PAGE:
China trade deal would benefit food sector, says minister

By Charlotte Eyre

- Last updated on GMT

Related tags: New zealand, Hu jintao

A trade agreement with China would benefit food and
beverage companies in both countries, New Zealand's deputy prime
minister Michael Cullen said yesterday.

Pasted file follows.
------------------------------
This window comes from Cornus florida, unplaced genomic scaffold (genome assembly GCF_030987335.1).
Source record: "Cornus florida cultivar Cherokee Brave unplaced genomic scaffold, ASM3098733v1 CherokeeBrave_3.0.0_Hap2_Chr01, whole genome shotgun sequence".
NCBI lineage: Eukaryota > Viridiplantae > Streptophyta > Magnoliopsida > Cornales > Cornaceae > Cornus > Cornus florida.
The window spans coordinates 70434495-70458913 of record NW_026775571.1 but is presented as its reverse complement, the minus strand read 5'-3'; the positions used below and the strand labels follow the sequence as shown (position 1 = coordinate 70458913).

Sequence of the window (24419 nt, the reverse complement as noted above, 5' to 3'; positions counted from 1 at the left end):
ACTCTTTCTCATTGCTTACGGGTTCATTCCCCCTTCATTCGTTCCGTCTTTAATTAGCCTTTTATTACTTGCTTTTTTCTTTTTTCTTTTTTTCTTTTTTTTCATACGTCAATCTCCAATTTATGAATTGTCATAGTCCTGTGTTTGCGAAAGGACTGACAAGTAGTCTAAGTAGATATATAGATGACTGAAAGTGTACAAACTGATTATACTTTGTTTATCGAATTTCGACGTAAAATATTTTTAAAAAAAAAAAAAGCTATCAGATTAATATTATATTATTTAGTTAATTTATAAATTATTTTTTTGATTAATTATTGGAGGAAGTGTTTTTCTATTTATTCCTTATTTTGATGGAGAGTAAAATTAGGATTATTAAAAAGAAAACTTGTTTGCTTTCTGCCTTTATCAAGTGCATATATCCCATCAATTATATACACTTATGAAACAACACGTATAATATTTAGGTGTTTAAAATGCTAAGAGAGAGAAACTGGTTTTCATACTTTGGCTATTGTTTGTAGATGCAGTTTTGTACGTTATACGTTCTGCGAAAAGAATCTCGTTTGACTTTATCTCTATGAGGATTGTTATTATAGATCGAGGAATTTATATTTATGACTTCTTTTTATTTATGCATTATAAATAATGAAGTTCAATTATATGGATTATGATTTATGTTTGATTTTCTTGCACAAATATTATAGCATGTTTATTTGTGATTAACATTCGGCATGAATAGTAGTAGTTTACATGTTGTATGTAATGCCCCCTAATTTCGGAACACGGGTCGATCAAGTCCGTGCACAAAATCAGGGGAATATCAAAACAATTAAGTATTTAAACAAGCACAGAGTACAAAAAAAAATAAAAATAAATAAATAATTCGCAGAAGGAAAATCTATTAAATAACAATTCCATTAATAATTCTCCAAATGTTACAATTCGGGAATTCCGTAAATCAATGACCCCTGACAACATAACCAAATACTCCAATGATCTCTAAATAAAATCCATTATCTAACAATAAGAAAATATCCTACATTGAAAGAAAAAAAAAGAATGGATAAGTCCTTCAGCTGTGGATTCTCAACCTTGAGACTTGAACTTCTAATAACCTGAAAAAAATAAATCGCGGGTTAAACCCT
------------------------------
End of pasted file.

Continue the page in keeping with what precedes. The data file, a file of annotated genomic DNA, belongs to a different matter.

Speaking at the China Executive Leadership Academy Pudong (CELAP) in Shanghai, Cullen tried to persuade the Chinese authorities to enter into a trade agreement, arguing that "there are substantial gains at stake for both our economies if we can complete a trade deal."​ New Zealand, like many other Western economies, is trying to secure trade deal with Asian countries, fearing a loss of trade if developing nations with booming economies such as China look elsewhere. Cullen argued that the food industry, in particular, would benefit, as five per cent of New Zealand food and drink exports are sold to China, which in turn provides 13 per cent of New Zealand imports, Cullen said. "Our exporters benefited whenChinaentered the World Trade Organisation in late 2001 and tariffs on a number ofNew Zealandproducts fell,"​ he argued. "We also benefit from increased certainty of access as a result ofChinabecoming part of a rules-based system."​ China, on the other hand, has profited from New Zealand's thousand year old farming "heritage"​; its farm policy and agricultural methods, he added. According to the deputy prime minister, a globalised economy has opened the door to innovation and invention in New Zealand's food industry, paving the way for products that the country did not want to or could not manufacture fifty years earlier. "A generation ago we didn't have a wine industry to speak of; now our sauvignon blancs and pinot noirs are world-leading,"​ he said. "Our dairy companies are inventing high-nutrition sports drinks, while the horticulture sector is developing high value plant varieties like Zespri Gold kiwifruit and Jazz apples."​ When pushing for a globalised food industry, Cullen argued that China and New Zealand-based food companies should work together because the two economies are "complementary",​ and would allow companies from both countries to grow. As an example of how companies blossom within a free market, Cullen illustrated his speech by describing the expansion of Fonterra, one of New Zealand's, and now the world's, largest dairy company. "Fonterra comprises a global supply chain that takes milk from its own shareholders' farms inNew Zealand- and also from farms in other​ countries," he said. "The partnership benefits from the local expertise of Fonterra's partners, and those local partners benefit from Fonterra's technological expertise in the dairy field and global marketing experience."​ New Zealand manufacturers would profit from China's innovative technology, Cullen suggested. "Science and technology are crucial to transformingNew Zealand's economy to a high-skill, high-value, globally-connected economy,"​ he said. Innovation is also key for growth, he said, and companies must adapt to different local tastes to do well. For example, New Zealand meat manufacturers must not only sell legs of lamb to the UK, but also diced lamb in sauce, chilled and vacuum packed, perhaps served with a side-dish, to countries such as China. According to the New Zealand Herald, there have been 14 rounds of negotiations between the two countries over recent years, and New Zealand Prime Minister Helen Clark has this month once again tried to persuade Chinese President Hu Jintao to enter into an agreement. Clark told the newspaper that although there were still several issues to be discussed, such as the dairy industry, the ball was firmly in China's court. "I think that they now need within their system to be thinking of what they want to be in the final deal and how far they can move,"​ she said.

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